Our books have utterly nothing in common, thank goodness, but I quite enjoyed the trip through small town California, which resembles every small town I’ve ever lived in, only the eccentric activities differ. The heroine is lively, smart, has enjoyed an international career, and got fired for being honest. Since she can’t find a job after being fired, she accepts her best friend’s offer to run the museum. So she’s smart and organized and doesn’t bumble around like a clown, which I love. The paranormal element is slight. And we get two mysteries in one: along with the modern mystery there is a historical one to be solved. There is even a love interest, or maybe two. I’ll have to look for the next book to find out.
Anne: The House of Hopes and Dreams is a classic Trish Ashley story, about a woman, Angel Arrowsmith, who has suddenly lost her home and her partner, and must make a new life for herself. She's a skilled stained glass-worker, with an interest in female glass workers of the past.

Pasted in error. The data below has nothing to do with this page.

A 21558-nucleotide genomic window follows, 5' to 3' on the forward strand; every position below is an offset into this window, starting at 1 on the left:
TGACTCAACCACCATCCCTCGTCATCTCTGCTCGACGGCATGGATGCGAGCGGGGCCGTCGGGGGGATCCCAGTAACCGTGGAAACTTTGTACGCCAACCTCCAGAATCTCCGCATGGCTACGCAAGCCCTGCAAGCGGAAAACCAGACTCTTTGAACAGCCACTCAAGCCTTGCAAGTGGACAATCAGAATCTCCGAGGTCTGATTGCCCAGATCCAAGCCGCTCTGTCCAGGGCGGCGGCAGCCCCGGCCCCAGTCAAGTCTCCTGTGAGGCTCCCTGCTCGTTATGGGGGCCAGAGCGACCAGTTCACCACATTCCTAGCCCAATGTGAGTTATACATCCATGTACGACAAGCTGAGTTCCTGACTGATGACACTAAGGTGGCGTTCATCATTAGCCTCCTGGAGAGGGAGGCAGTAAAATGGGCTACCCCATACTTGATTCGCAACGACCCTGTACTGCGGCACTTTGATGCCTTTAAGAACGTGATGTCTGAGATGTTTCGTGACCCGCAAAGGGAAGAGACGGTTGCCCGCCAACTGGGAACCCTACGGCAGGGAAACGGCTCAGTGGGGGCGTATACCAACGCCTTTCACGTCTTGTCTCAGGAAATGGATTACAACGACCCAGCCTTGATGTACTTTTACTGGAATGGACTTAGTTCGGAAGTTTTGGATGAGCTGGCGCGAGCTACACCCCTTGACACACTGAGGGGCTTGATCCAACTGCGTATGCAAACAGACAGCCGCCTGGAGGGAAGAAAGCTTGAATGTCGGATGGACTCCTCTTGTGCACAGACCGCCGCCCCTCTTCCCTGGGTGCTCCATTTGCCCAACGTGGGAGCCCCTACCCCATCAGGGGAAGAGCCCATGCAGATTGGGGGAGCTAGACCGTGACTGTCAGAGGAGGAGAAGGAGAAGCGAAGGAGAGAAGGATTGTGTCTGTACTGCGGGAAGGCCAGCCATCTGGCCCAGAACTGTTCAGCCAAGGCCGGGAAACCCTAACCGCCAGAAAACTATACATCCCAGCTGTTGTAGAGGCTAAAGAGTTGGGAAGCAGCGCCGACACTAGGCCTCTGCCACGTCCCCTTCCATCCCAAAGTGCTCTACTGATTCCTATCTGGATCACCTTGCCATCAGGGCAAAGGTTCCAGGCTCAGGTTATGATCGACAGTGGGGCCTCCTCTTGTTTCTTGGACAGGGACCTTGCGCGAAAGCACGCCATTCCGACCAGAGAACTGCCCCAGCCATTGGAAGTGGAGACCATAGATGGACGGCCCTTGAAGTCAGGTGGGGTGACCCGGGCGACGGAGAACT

Her dearest childhood friend, Carey Revel, is similarly in need of a new start, recuperating after a bad traffic accident, and at a loose end because of the consequent loss of his job. He's been left a historic mansion, and he and Angel come together to restore the house. There's a mystery, some nice information about glass work, a raft of quirky characters, and of course a love story. Most enjoyable.
I also read Burn Bright by Patricia Briggs, which continues the Alpha & Omega series with alpha werewolf Charles and his omega wife Anna. Someone is targeting the "wildlings," the were and fae creatures too damaged, fragile or crazy to live in "normal" society, and Charles and Anna must try to stop the predators — and discover the possible spy in their own pack.
I happily devoured this, as I devour all Patricia Briggs's books. And each time I do, I thank wenches Pat and Mary Jo for putting me onto Patricia Briggs in the first place.